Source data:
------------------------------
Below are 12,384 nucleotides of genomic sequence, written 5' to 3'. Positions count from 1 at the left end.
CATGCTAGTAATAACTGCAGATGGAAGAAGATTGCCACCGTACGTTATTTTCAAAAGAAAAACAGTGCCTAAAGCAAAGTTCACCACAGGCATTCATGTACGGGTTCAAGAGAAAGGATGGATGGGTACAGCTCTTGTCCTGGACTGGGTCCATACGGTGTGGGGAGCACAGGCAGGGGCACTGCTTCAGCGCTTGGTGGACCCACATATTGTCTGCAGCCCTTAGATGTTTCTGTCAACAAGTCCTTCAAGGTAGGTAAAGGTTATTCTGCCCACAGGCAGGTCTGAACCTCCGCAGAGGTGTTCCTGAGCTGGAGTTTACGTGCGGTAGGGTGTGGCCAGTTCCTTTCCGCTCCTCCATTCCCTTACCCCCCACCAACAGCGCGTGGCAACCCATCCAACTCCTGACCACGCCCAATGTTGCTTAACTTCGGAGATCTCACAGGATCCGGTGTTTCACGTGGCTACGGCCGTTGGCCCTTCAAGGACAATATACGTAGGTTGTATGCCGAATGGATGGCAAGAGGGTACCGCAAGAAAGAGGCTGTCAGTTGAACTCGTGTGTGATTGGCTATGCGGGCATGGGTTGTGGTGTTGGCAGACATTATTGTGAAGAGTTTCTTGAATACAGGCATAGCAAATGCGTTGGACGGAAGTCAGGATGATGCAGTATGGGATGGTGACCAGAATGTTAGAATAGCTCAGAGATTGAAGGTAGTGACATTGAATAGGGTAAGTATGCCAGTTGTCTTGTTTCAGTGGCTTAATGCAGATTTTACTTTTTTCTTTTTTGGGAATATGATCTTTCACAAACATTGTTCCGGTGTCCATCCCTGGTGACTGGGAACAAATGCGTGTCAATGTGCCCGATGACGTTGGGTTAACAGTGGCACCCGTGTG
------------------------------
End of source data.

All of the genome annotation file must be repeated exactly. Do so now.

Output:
Below are 12,384 nucleotides of genomic sequence, written 5' to 3'. Positions count from 1 at the left end.
CATGCTAGTAATAACTGCAGATGGAAGAAGATTGCCACCGTACGTTATTTTCAAAAGAAAAACAGTGCCTAAAGCAAAGTTCACCACAGGCATTCATGTACGGGTTCAAGAGAAAGGATGGATGGGTACAGCTCTTGTCCTGGACTGGGTCCATACGGTGTGGGGAGCACAGGCAGGGGCACTGCTTCAGCGCTTGGTGGACCCACATATTGTCTGCAGCCCTTAGATGTTTCTGTCAACAAGTCCTTCAAGGTAGGTAAAGGTTATTCTGCCCACAGGCAGGTCTGAACCTCCGCAGAGGTGTTCCTGAGCTGGAGTTTACGTGCGGTAGGGTGTGGCCAGTTCCTTTCCGCTCCTCCATTCCCTTACCCCCCACCAACAGCGCGTGGCAACCCATCCAACTCCTGACCACGCCCAATGTTGCTTAACTTCGGAGATCTCACAGGATCCGGTGTTTCACGTGGCTACGGCCGTTGGCCCTTCAAGGACAATATACGTAGGTTGTATGCCGAATGGATGGCAAGAGGGTACCGCAAGAAAGAGGCTGTCAGTTGAACTCGTGTGTGATTGGCTATGCGGGCATGGGTTGTGGTGTTGGCAGACATTATTGTGAAGAGTTTCTTGAATACAGGCATAGCAAATGCGTTGGACGGAAGTCAGGATGATGCAGTATGGGATGGTGACCAGAATGTTAGAATAGCTCAGAGATTGAAGGTAGTGACATTGAATAGGGTAAGTATGCCAGTTGTCTTGTTTCAGTGGCTTAATGCAGATTTTACTTTTTTCTTTTTTGGGAATATGATCTTTCACAAACATTGTTCCGGTGTCCATCCCTGGTGACTGGGAACAAATGCGTGTCAATGTGCCCGATGACGTTGGGTTAACAGTGGCACCCGTGTG